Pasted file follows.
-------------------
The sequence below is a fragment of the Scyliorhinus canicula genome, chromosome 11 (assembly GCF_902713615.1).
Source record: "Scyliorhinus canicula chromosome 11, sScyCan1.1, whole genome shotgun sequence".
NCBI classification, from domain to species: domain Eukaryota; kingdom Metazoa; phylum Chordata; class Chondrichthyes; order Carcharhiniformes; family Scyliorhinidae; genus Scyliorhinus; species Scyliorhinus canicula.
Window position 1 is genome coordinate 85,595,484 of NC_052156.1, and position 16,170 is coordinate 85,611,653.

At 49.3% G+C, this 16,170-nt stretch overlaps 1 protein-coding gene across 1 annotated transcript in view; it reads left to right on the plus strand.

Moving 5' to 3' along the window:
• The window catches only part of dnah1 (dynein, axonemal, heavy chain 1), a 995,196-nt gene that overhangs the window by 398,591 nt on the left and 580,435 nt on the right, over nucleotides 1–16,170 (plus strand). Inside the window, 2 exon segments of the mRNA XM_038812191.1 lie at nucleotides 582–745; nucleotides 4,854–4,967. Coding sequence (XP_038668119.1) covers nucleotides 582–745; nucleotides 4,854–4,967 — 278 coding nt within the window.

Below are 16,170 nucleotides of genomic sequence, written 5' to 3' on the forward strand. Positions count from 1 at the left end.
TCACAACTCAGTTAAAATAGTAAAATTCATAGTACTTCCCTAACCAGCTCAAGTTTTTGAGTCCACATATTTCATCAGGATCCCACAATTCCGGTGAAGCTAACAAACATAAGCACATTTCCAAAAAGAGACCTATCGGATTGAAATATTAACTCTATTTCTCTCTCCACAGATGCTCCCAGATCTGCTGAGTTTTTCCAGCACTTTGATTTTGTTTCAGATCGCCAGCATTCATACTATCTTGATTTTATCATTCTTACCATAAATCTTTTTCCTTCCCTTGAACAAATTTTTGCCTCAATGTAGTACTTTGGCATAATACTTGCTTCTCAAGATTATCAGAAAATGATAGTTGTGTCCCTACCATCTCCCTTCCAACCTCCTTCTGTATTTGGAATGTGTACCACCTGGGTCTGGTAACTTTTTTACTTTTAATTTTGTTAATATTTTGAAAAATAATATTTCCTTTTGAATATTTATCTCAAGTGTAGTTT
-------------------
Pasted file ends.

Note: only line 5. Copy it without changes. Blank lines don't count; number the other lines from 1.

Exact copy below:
At 49.3% G+C, this 16,170-nt stretch overlaps 1 protein-coding gene across 1 annotated transcript in view; it reads left to right on the plus strand.